No, not the race of insectoid aliens intent on wiping out humanity. It's about Labour MP Sadiq Khan, who was apparently bugged by the police when visiting constituent Babar Ahmad in jail. Justice Secretary Jack Straw is now investigating matters. He's described it as "unacceptable" for an MP to be spied on when talking to a constituent - and he's on solid ground, since it's completely illegal for the police to carry out surveillance activities against an MP.
That's not how some of the public see it, though. Reading through the comments on BBC's "Have Your Say" can be a risky business for a liberal, as it has the potential to double your blood pressure within seconds. The opinions on the current fiasco are no different; these are currently the three top-rated comments:
MP's should have the same conditions in life as the people who elect them and be exempted from nothing.
Surely if they're doing nothing wrong they have nothing to fear or does that only apply to the public?
Am I exempt from police bugging? No i'm not, so why should an MP be exempt?
Maybe these goons don't realise it, but it's not the privacy of MPs we're talking about here. It's the privacy of their constituents. As anyone who's ever worked in an MP's office will tell you, much of their work involves looking after people who have fallen through the gaps, or been royally screwed over by the system. Some of it is genuinely heartbreaking. If police are bugging MPs' conversations with their constituents, then they are bugging us, at the most difficult and horrendous times in our lives. This isn't a special law to protect MPs - it's a special law to protect the general public.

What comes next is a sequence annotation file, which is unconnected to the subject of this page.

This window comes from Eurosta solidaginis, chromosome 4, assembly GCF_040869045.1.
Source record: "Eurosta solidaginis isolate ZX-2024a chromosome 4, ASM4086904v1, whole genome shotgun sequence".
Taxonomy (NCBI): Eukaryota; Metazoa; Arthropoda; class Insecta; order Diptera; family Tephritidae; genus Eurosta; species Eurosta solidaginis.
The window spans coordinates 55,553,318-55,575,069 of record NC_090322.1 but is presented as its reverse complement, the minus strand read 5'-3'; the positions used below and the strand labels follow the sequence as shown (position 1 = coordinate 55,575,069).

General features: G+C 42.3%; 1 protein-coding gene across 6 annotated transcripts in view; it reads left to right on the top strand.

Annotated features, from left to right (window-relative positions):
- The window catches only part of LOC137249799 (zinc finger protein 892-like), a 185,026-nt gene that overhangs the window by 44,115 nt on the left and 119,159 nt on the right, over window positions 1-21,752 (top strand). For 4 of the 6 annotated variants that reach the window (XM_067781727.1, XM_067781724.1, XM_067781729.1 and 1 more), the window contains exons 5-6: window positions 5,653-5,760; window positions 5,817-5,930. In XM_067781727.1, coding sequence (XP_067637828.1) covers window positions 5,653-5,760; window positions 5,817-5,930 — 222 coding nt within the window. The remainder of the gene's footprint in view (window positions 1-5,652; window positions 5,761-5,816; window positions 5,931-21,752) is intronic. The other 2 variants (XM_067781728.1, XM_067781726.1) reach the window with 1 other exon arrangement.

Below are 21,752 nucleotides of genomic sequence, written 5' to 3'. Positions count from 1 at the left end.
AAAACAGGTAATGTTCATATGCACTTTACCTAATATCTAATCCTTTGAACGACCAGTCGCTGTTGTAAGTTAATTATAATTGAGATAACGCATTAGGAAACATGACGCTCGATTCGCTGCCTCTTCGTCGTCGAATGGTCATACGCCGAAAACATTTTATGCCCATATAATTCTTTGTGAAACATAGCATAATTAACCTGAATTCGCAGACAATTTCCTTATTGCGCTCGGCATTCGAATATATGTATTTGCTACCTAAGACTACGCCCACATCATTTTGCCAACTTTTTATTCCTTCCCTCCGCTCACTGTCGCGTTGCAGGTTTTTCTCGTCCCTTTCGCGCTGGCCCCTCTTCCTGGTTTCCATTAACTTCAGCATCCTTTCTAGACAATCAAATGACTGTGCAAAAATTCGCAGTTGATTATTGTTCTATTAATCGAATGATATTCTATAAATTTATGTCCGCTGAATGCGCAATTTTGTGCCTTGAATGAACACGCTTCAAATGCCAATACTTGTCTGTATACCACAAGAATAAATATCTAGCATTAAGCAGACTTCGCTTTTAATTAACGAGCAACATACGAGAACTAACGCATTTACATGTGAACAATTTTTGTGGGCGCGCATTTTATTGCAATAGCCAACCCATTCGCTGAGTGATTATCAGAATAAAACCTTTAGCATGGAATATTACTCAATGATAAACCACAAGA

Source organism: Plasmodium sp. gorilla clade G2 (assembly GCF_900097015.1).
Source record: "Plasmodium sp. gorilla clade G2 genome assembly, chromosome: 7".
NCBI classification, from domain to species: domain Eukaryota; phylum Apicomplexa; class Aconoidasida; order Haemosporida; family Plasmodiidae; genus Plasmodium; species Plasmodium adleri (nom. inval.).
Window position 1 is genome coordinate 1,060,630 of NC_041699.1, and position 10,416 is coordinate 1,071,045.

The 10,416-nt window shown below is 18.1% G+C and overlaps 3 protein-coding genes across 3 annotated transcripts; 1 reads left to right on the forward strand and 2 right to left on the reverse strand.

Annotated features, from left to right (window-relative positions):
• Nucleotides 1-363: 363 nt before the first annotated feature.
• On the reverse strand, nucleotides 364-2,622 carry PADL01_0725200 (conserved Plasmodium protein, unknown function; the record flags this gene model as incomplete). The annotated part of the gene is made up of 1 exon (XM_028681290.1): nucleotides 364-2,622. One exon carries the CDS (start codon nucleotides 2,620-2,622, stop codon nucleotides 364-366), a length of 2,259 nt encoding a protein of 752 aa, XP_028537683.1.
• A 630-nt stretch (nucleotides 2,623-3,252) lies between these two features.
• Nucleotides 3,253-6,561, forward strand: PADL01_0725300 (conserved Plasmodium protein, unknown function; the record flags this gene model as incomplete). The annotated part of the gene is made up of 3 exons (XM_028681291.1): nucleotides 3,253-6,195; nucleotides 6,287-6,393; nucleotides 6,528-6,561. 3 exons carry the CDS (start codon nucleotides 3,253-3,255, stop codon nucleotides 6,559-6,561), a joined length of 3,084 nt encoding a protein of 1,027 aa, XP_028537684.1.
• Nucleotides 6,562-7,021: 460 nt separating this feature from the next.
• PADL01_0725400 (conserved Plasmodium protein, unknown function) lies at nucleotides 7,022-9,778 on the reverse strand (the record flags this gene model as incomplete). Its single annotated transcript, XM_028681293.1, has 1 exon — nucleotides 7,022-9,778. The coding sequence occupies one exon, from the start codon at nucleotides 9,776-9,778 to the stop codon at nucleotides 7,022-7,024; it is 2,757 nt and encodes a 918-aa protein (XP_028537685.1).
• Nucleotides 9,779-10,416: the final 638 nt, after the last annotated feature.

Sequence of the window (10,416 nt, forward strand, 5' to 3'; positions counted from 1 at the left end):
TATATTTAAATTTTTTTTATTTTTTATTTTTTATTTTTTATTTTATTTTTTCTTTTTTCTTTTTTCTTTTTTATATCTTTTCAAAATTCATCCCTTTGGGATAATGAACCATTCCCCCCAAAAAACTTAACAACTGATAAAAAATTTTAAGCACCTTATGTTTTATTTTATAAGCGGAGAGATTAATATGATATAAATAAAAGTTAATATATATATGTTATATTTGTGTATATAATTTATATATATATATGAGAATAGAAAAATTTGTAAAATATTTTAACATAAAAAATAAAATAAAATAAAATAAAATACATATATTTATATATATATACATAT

It's quite similar to the exemptions in the Freedom of Information Act, which protect MPs' correspondence with their constituents, giving the lie to David Maclean's cynical and dishonest stunt last year.
And then there's this little gem:
Of course they [MPs] should [be bugged] when they are visiting such a person in Jail as Babar Ahmad. Has anybody given a thought to the families and friends of those killed by terrorist activities? No I thought not. All we ever hear these days is Human Rights - what about the rights of those killed and maimed?
Would this be the same Babar Ahmad who has been in jail for the past three years, despite never having been charged with a crime?
Of course I care about the families and friends of terrorist victims; of course I care about those who are killed and maimed. I believe those people deserve justice. But justice means not punishing people unless we can prove them guilty. Babar Ahmad hasn't been called to account in court, and there's been no evidence produced against him: how can you possibly know whether or not he's done something wrong?
People just do not seem to get the concept of what it means to have a right. A right is a fundamental entitlement, granted to every person, under a given legal system. Every time I hear someone bleating about how criminals and terrorists should "forfeit" their rights, I want to shout: No! You are wrong. You are illiterate. If it can be forfeited, then by definition, it isn't a right. It's a privilege.